Veriflow brings formal verification to network infrastructure for the first time, continuously ensuring your network operates as intended. Veriflow predicts outages before they impact the business, and vulnerabilities before they are exploited, allowing IT teams to operate secure and resilient networks. Veriflow is backed by New Enterprise Associates (NEA), Menlo Ventures, the National Science Foundation and the U.S. Department of Defense. The company is headquartered in San Jose, California.
James Brear, the company’s president and CEO, brings a strong track record in network policy and protection. Previously, James was the Chief Executive Officer at Procera (NASDAQ:PKT) until its successful acquisition by Francisco Partners for $240M in August 2015. In July 2016, the company raised $8.2 million in Series A funding, led by Menlo Ventures along with current investor New Enterprise Associates (NEA). Pandora is a current customer.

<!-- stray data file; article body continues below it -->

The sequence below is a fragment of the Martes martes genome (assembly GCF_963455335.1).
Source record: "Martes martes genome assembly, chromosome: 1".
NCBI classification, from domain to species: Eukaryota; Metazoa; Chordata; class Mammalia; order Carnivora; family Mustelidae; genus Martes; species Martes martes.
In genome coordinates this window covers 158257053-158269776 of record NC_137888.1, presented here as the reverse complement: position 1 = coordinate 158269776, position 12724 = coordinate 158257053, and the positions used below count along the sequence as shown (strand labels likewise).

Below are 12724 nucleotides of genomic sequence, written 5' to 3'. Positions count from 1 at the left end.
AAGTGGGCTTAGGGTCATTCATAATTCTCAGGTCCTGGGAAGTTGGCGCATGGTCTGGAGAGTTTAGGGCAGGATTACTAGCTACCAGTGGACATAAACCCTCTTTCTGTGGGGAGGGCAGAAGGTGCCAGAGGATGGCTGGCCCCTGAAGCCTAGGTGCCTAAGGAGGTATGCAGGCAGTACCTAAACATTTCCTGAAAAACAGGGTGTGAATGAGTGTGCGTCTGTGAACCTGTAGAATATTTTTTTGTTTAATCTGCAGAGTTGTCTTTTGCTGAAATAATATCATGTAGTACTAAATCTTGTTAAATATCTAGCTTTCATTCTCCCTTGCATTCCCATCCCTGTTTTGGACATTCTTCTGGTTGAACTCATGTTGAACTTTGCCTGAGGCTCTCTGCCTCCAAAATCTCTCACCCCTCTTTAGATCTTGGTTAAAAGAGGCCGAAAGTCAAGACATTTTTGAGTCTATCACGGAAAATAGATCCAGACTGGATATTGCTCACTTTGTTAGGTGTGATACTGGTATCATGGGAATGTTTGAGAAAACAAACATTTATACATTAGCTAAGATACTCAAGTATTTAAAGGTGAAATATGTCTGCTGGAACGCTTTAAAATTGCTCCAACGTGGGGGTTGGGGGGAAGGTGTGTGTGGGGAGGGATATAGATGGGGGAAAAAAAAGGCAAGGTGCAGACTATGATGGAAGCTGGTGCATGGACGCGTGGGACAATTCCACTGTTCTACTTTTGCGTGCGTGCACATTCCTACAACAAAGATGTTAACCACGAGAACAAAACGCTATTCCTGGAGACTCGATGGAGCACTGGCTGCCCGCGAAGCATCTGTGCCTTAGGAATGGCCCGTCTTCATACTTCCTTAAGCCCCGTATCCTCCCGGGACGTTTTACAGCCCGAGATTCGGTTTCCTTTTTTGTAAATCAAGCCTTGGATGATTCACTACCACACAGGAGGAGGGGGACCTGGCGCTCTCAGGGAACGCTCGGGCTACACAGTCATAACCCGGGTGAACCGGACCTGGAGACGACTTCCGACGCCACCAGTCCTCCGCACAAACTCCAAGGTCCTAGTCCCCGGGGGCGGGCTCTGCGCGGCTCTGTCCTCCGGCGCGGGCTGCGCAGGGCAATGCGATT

Based in San Jose, California, Veriflow provides a preventative solution for network administrators who worry about security vulnerabilities from change induced errors. The practical application of this service allows for network administrators who may not be knowledgeable in certain technologies to easily monitor changes in the network. Where Veriflow differs from its peers is the basis of its design; a mathematical formula called formal verification, which continuously evaluates changes and ensures they won’t bring harm to the network.
President and CEO James Brear is a proven industry executive with an impressive history of success. Annual revenues under James rose consistently with his leadership at Procera Networks, totaling nearly 1110% in total growth from the start of his tenure and gathering several awards. This led to the successful acquisition of the firm by Francisco Partners for $240M in 2015. Co-Founder Brighten Godfrey leads the technical research and development for the firm. He holds a Ph.D in computer science and is an expert in mathematical formal verification, which checks the validity of code as it is written.